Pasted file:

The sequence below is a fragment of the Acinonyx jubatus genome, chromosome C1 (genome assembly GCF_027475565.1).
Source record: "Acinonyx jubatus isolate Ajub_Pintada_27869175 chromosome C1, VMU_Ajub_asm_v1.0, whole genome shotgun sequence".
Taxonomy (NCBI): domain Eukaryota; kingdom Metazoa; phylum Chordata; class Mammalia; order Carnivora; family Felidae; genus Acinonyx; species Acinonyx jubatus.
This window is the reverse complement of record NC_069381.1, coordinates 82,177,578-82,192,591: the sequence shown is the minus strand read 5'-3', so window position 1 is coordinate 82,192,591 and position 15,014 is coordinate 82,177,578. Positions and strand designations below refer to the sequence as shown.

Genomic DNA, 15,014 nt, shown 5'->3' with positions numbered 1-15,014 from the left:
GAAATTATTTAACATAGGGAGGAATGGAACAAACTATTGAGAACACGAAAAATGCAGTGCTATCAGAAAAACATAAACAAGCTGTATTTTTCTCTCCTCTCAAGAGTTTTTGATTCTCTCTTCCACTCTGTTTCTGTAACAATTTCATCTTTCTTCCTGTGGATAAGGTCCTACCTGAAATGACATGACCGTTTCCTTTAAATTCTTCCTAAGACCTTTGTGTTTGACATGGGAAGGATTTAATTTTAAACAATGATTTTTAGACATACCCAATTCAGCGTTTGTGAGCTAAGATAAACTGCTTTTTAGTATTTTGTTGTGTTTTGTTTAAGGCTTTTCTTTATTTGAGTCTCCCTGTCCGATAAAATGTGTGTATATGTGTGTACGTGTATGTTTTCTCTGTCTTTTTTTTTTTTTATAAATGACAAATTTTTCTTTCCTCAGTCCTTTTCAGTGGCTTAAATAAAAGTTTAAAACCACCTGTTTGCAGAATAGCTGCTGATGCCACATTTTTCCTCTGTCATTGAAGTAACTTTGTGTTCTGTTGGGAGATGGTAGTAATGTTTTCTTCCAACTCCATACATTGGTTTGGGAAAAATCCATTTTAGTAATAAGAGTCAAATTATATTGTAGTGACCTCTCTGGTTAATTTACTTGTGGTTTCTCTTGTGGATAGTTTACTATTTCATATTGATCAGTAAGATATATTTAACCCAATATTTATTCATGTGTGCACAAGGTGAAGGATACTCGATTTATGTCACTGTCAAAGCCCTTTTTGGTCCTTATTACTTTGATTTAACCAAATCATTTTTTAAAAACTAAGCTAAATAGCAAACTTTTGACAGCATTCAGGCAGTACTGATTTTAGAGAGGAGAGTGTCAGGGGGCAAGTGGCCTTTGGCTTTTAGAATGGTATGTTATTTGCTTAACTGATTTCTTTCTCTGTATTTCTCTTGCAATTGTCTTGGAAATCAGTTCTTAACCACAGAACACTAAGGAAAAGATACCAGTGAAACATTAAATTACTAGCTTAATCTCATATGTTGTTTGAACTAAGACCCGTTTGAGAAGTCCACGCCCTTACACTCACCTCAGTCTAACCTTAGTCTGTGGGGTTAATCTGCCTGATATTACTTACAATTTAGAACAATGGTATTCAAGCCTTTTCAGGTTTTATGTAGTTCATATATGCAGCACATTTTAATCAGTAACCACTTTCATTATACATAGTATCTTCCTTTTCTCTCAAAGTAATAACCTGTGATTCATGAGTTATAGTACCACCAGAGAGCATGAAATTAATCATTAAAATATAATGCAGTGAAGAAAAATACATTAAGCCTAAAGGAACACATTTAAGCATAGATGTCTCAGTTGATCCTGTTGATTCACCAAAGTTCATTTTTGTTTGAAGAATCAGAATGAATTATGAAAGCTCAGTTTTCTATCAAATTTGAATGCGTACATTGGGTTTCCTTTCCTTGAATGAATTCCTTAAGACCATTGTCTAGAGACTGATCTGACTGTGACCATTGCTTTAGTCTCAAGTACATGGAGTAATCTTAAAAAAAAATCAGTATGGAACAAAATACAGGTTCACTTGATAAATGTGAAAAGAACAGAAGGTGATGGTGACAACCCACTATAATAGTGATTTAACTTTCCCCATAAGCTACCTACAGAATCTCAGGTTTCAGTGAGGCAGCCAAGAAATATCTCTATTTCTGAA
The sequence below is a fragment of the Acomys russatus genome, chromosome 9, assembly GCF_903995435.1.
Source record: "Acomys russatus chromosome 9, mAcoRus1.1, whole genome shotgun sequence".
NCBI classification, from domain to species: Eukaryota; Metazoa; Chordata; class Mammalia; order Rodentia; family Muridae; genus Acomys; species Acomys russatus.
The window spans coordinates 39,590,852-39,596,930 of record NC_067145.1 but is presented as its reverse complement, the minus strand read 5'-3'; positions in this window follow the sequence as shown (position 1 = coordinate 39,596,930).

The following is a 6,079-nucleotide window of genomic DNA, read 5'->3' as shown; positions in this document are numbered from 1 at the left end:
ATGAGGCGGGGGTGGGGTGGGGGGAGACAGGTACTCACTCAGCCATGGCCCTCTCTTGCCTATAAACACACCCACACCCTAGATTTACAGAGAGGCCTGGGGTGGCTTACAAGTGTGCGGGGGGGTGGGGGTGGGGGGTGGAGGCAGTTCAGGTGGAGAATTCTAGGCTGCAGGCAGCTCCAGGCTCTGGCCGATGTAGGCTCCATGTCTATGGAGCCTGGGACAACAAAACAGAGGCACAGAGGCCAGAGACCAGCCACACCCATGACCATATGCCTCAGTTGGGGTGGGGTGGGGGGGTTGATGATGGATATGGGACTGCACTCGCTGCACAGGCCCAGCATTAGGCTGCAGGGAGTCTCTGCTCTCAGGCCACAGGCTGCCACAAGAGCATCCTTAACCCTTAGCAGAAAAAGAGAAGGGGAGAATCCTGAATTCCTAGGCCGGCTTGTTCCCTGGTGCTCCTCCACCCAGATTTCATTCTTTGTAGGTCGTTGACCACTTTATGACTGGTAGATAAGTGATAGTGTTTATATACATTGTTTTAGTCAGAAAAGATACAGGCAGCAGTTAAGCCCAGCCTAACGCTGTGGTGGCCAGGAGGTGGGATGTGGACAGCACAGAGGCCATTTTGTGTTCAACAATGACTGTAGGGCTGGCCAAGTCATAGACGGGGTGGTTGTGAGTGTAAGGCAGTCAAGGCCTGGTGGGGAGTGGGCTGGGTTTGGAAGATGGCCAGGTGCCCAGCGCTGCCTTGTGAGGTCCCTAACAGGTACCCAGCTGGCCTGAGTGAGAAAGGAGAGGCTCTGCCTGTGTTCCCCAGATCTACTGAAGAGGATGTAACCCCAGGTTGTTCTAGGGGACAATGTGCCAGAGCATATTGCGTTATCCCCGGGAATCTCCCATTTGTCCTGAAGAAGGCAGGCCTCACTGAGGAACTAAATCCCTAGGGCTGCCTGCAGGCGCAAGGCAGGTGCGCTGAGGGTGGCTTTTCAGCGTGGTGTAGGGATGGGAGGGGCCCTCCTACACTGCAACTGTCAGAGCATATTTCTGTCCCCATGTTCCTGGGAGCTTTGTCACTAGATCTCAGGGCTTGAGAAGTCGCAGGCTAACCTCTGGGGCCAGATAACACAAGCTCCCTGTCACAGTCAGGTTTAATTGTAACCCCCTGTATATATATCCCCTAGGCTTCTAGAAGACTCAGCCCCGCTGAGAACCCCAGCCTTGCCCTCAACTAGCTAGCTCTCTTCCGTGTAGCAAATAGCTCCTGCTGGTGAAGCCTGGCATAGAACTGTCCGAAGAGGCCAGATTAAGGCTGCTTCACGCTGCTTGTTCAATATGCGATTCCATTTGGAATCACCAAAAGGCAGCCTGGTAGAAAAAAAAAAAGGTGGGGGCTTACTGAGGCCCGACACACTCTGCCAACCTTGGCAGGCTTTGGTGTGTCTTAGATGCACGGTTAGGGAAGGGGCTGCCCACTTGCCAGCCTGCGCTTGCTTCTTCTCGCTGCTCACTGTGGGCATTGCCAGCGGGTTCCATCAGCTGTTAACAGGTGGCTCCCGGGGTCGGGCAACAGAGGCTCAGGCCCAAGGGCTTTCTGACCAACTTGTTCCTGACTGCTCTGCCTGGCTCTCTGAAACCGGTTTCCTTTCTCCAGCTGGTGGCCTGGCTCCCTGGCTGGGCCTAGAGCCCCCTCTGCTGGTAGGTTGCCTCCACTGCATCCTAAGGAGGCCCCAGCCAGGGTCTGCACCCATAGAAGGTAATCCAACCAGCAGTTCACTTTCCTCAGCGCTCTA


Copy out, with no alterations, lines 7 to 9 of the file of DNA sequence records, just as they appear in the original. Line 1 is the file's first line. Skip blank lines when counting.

The sequence below is a fragment of the Acomys russatus genome, chromosome 9, assembly GCF_903995435.1.
Source record: "Acomys russatus chromosome 9, mAcoRus1.1, whole genome shotgun sequence".
NCBI classification, from domain to species: Eukaryota; Metazoa; Chordata; class Mammalia; order Rodentia; family Muridae; genus Acomys; species Acomys russatus.